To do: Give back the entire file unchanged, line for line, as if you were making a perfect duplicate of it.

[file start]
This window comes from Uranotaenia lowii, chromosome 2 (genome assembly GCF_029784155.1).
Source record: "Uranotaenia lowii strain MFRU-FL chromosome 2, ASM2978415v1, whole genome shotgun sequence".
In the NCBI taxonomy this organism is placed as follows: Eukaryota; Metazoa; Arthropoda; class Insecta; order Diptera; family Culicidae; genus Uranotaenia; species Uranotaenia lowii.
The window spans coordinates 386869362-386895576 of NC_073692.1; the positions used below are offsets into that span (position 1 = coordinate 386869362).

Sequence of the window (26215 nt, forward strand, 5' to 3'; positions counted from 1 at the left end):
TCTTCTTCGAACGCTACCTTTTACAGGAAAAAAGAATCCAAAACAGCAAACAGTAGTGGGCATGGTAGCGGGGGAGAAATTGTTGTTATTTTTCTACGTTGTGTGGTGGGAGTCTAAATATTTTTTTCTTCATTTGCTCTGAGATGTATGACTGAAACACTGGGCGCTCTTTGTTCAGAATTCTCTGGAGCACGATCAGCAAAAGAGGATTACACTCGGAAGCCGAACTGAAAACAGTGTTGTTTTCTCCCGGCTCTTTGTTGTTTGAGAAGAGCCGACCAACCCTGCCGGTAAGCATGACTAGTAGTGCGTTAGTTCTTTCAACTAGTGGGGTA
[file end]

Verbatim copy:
This window comes from Uranotaenia lowii, chromosome 2 (genome assembly GCF_029784155.1).
Source record: "Uranotaenia lowii strain MFRU-FL chromosome 2, ASM2978415v1, whole genome shotgun sequence".
In the NCBI taxonomy this organism is placed as follows: Eukaryota; Metazoa; Arthropoda; class Insecta; order Diptera; family Culicidae; genus Uranotaenia; species Uranotaenia lowii.
The window spans coordinates 386869362-386895576 of NC_073692.1; the positions used below are offsets into that span (position 1 = coordinate 386869362).

Sequence of the window (26215 nt, forward strand, 5' to 3'; positions counted from 1 at the left end):
TCTTCTTCGAACGCTACCTTTTACAGGAAAAAAGAATCCAAAACAGCAAACAGTAGTGGGCATGGTAGCGGGGGAGAAATTGTTGTTATTTTTCTACGTTGTGTGGTGGGAGTCTAAATATTTTTTTCTTCATTTGCTCTGAGATGTATGACTGAAACACTGGGCGCTCTTTGTTCAGAATTCTCTGGAGCACGATCAGCAAAAGAGGATTACACTCGGAAGCCGAACTGAAAACAGTGTTGTTTTCTCCCGGCTCTTTGTTGTTTGAGAAGAGCCGACCAACCCTGCCGGTAAGCATGACTAGTAGTGCGTTAGTTCTTTCAACTAGTGGGGTA